On January 25, 1968, contact with the Dakar was lost. The Israeli navy's newest acquisition, a submarine manned by a crew of 69, was on its maiden voyage from the UK, where it had been purchased, to Israel. The crew may or may not have known what happened to them; the rest of us will never know. As the submerged ship was on course somewhere between Crete and Cyprus, something malfunctioned and it sunk to the bottom; its remains were found only 31 years later, in 1999.
But none of this was known in January and February 1968. All that was known at the time was that contact with the submarine had been lost, and a flurry of diplomatic activity, international military cooperation, wild rumors, and malicious disinformation filled Israel's media. It turns out, now that the ISA has published a trove of documents from the inner circles of government, that exactly the same was going on there. The generals, diplomats and politicians knew exactly not an iota more than anyone else.
Our (Hebrew language) publication this morning includes more than a dozen documents. There are diplomatic cables to and from Israeli delegations involved in coordinating search operations with the participation of the US, British and Greek navies; the Turks didn't allow foreigners into their territorial waters but searched on their own. A Dutch clairvoyant reported to the Israeli embassy in the Netherlands that the submarine seemed to have been hit by a torpedo and was lying on the sea floor west of Cyprus; for lack of anything better to say, the embassy sent a cable about this back to Jerusalem, marked "Urgent".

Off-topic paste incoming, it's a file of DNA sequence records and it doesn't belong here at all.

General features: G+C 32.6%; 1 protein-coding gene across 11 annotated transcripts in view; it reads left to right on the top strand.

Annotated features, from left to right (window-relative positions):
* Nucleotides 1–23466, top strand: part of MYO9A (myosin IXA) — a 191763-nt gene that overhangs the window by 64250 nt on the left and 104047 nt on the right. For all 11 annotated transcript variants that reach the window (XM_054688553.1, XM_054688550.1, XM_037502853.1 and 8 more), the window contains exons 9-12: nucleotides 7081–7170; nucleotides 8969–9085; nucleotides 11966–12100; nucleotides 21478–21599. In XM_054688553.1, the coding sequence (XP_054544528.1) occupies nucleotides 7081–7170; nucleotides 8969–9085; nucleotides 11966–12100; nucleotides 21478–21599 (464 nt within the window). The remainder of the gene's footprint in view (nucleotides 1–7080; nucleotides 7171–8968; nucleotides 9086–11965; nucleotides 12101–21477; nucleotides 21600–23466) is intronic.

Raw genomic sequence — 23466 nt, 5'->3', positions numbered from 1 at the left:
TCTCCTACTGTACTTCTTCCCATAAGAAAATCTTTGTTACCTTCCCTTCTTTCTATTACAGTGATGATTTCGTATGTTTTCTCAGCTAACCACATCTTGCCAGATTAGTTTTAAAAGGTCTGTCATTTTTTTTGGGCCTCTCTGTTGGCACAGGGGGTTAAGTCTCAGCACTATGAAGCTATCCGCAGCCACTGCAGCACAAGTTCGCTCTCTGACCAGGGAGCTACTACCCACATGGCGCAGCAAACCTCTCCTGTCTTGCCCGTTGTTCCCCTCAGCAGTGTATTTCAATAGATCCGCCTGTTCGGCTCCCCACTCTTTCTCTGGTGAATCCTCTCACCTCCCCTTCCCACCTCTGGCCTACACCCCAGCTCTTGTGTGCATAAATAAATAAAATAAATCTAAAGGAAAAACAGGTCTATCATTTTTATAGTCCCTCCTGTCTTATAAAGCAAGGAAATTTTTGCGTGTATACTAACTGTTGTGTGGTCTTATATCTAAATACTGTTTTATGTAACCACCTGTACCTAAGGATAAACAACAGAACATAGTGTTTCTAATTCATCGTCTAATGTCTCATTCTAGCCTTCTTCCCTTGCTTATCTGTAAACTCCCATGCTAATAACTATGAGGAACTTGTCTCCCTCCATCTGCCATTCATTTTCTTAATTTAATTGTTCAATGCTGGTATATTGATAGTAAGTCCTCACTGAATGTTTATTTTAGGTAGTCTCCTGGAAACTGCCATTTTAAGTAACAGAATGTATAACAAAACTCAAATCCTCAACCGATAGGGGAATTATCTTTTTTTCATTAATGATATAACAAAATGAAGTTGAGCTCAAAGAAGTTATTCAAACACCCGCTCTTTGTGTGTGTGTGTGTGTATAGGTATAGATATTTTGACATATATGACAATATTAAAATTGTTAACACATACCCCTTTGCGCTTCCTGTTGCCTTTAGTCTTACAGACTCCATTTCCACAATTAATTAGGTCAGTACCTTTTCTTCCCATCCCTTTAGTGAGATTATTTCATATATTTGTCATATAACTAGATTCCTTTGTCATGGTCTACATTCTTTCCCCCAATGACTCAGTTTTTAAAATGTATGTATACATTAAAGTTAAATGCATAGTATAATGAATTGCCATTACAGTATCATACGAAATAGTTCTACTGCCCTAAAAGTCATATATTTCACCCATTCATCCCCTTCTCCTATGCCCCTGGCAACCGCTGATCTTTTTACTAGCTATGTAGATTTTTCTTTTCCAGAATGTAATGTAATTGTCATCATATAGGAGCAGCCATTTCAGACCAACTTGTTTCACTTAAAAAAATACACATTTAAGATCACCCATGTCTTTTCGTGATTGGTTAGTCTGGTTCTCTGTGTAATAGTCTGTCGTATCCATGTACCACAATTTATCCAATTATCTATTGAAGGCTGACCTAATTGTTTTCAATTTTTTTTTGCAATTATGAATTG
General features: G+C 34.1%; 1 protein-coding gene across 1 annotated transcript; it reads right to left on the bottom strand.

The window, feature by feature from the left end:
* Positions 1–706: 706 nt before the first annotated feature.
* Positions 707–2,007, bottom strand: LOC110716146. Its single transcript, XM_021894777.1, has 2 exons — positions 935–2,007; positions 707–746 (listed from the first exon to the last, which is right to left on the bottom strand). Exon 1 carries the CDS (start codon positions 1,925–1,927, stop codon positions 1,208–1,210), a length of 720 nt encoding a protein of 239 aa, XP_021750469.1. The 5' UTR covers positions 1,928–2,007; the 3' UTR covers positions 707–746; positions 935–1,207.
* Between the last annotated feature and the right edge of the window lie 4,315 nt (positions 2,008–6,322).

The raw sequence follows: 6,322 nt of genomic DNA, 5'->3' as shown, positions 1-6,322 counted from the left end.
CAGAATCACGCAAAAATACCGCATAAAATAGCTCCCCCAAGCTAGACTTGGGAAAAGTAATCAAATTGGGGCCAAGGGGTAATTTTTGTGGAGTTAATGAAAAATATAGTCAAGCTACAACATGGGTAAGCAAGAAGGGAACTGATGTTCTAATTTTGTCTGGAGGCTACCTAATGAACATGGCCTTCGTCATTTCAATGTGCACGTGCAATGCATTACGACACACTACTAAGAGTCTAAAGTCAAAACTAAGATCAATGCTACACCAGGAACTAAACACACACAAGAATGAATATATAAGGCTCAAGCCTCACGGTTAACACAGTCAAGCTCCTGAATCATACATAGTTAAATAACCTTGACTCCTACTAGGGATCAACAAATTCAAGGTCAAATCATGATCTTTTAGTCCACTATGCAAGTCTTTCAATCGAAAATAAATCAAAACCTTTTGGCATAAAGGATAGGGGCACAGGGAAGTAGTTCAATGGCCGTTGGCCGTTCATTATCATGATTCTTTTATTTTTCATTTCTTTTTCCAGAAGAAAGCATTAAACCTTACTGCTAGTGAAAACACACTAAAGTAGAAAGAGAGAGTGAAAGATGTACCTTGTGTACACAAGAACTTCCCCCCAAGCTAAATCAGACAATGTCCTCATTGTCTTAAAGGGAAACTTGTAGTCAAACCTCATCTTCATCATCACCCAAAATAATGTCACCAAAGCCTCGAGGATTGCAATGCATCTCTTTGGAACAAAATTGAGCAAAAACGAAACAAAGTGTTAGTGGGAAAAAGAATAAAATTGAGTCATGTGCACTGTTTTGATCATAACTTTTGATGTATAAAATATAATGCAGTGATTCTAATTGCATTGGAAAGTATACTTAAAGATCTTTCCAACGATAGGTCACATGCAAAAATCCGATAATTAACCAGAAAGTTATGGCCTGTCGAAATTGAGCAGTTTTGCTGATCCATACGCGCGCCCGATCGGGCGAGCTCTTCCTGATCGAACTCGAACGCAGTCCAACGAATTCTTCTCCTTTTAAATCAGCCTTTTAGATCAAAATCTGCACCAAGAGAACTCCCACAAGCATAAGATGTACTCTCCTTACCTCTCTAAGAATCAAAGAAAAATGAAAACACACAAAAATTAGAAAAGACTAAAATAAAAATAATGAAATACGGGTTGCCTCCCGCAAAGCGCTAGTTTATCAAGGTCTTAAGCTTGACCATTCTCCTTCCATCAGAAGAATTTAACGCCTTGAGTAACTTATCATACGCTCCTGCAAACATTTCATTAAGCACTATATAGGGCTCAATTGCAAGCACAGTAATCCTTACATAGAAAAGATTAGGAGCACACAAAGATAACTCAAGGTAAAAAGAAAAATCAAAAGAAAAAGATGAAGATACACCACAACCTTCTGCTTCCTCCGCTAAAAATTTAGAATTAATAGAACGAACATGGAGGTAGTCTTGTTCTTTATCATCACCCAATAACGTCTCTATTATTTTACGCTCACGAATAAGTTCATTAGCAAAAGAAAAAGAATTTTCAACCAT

The top admiral of the navy, Shlomo Erel, reported to the government about the searches and speculations: had the Dakar perhaps been sunk by the Egyptians? By the Soviets? Did the Americans have information about a Soviet attack which they were withholding?
In early February, even the Israelis understood it was too late to save anyone, and the searches were called off; the crew was declared Missing in Action. On March 6, 1968, the cabinet declared the ship officially lost and the crew dead; the decision was announced in the Knesset later that day.